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Book Review: iPod, Therefore I Am by Dylan Jones

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I’m kind of ashamed to admit it: I don’t have an iPod. Yet.

The trouble with all kinds of technology is that you can only win by waiting. It’ll only get better, or the price will come down. But still there’s this unavoidable feeling of missing out.

The feeling didn’t get any better when I read iPod, Therefore I Am by Dylan Jones. But while the book says a lot about the little white box, it says even more about the iPod’s effect on society, and in that respect it’s a fascinating slice of life – what the world was like in 2005.

Sounds like a kind of frivolous subject, but this book actually knocked me off track from the other “current affairs” book I was reading, The End of Oil. (Maybe that makes me frivolous, I don’t know.)

Jones uses his very personal experiences with music to paint a picture of music’s impact in the 20th century. He’s vulnerable enough to let us see his slightly obsessive behaviour when it comes to music. Either he’s got very little to lose, or he knows many of his readers will feel the same way about their music collections as he does about his.

This book will open your eyes to a huge change in the way we consume media in the 21st century. It’s not just iPods, but the iPod has led the charge in a user-controlled media world. Now we can dissect the magic moments of our lives, examine and reflect on why they inspired us so much.

This is the era of the collector. Sure there were collectors before, but more than ever collectors have a sense of ownership. Even if the record companies disagree.

I can relate, even though I don’t have an iPod. Over the past few months I bought several Star Trek movies that had appealed to me as a kid. Seen as glimpses on TV, these films left me with a feeling of sheer wonder. Just a feeling.

Now, 20 years later, I can do a frame-by-frame advance on the magical moments, identify the specific sections of music score that inspired me, and uncover all the special effects secrets with text commentary. If I can’t find anything out on the DVD, there’s always the internet.

Okay, so I’m talking about DVD and internet, not iPod, but if the current trend is anything to go by, such distinctions won’t mean much in ten years.

Frivolous? I think not. You’ll laugh as you read iPod, Therefore I Am, but you’ll also reflect on the implications of a future that is already here.

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About Simon Young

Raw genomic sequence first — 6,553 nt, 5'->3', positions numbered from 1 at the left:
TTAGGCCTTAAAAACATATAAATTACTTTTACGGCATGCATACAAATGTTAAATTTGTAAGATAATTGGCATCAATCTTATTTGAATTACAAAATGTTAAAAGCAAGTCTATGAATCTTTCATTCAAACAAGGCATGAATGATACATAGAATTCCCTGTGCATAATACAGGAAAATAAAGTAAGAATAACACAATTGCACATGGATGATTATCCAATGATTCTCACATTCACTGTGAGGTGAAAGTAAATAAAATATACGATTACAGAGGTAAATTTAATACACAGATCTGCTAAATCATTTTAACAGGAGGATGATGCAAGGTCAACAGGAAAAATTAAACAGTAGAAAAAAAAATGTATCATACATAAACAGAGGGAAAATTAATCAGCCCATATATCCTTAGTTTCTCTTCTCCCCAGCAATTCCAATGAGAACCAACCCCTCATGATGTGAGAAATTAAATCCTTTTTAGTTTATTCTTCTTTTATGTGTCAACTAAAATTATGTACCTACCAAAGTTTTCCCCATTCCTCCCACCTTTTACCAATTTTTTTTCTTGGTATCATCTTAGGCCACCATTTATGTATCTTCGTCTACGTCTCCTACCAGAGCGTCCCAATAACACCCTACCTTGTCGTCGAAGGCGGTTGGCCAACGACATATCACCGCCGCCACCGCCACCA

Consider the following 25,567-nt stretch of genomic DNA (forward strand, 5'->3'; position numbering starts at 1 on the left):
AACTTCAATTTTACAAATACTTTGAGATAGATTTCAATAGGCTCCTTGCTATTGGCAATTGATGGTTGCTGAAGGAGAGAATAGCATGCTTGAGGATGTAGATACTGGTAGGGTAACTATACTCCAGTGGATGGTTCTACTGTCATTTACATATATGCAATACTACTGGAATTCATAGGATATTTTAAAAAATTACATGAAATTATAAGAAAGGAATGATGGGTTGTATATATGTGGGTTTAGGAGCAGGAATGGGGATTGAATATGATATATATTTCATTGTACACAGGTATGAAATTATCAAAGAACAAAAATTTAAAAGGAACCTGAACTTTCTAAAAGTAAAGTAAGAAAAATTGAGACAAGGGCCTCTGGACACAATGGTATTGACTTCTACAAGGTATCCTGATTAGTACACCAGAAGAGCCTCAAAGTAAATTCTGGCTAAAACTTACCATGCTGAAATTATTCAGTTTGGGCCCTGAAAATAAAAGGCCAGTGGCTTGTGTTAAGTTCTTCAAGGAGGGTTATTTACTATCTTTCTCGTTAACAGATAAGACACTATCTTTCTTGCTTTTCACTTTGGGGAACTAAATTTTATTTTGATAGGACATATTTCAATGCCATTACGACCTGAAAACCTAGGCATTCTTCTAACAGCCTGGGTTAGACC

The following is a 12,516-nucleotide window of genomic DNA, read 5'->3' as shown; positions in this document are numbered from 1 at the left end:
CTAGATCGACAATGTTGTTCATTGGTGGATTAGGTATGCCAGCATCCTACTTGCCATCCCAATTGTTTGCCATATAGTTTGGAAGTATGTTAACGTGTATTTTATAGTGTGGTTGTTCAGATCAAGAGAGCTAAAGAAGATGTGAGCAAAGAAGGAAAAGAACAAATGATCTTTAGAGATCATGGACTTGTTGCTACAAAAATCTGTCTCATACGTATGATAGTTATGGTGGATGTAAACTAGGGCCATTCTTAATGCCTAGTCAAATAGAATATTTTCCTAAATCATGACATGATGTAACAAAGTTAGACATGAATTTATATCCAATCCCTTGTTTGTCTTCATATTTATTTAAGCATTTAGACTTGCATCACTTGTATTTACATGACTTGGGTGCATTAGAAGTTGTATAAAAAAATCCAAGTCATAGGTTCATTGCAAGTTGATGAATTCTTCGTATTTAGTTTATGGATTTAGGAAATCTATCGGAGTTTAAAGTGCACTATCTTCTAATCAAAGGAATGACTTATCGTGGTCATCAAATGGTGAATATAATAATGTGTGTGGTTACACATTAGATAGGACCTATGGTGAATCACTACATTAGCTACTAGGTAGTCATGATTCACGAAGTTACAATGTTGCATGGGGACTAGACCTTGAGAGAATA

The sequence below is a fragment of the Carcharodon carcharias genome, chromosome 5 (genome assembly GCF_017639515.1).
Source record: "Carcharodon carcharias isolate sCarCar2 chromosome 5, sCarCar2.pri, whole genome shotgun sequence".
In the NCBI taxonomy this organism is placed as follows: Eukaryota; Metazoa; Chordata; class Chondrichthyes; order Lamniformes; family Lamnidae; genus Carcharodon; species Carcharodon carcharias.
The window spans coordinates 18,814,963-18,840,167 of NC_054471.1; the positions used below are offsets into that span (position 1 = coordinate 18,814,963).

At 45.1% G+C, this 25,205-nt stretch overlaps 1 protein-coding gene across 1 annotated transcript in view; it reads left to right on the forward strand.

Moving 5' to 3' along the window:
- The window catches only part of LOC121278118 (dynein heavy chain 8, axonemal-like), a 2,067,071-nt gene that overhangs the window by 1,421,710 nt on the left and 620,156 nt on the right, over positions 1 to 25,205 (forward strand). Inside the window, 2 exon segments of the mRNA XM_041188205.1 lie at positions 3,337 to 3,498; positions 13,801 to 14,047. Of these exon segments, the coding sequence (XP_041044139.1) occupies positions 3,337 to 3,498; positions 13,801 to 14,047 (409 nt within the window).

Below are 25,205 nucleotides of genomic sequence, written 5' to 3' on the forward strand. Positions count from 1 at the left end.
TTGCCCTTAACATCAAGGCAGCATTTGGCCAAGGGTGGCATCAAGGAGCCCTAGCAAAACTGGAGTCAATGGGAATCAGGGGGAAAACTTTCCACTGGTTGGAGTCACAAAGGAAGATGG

• it’ll be interesting to see how this all plays out. for me, the collector will always want a physical object.

    plus, given the size of my collection, i’d get tendinitis in my thumb just trying to make a single selection on the ipod.

  • Eric Olsen

    I think your DVD analogy is perfectly legit and illustrative, but maybe you should let the readers know what an iPod does in the first place and set up the MP3-DVD analogy.

    Like Mark, I still want the physical stuff to feel the real sense of ownership – I like to look at it AS a collection, which I guess you can do digitally, but with one less dimension

  • I’m curious why you chose to review this book even though you don’t have an ipod. I know what it feels like to be missing out though… I don’t have one yet either (hoping to get one after the prices come down a bit!).

  • Thanks all for your comments. Nukapai, I read this book because, despite not having an iPod, I’ve got a really strong interest in what’s happening in the world today. And what’s more, when I read how Dylan used his iPod, I realised that’s the kind of mindset I’ve been using with plain ol’ Windows Media Player – really enjoying the randomness of never knowing what comes up next: Bach, Marilyn Manson, Stevie Wonder, Kanye West, Beethoven!

    Eric, thanks for your feedback. To elaborate a little bit more on what an iPod does in the first place … well, it’s a portable music player that you can choose to play randomly, or create playlists based on any number of variables.

    For instance, you can choose to hear only songs that have the word “Big” in the title. Or only songs by the Beatles. Or only songs recorded in the 1950s. The possibilities are endless!

    The analogy with having a DVD collection – it’s about being able to arrange your collectibles as you wish. In my case, I’m able to watch the first episode Captain Kirk was ever in (“Where No Man Has Gone Before”, 1965) and then see straight afterwards the story where he finally dies (“Star Trek: Generations”, 1994).

    As for preferring physical collectibles, I can understand where you’re coming from, but living in a small house, I’m happy to have most of my music on computer, where I can find it very easily. And the iPod itself is designed to be very desirable – it looks cool, feels cool, and is a very convenient size. There’s a whole chapter in the book about the design process for the iPod, and interviews with Jonathan Ives, the designer.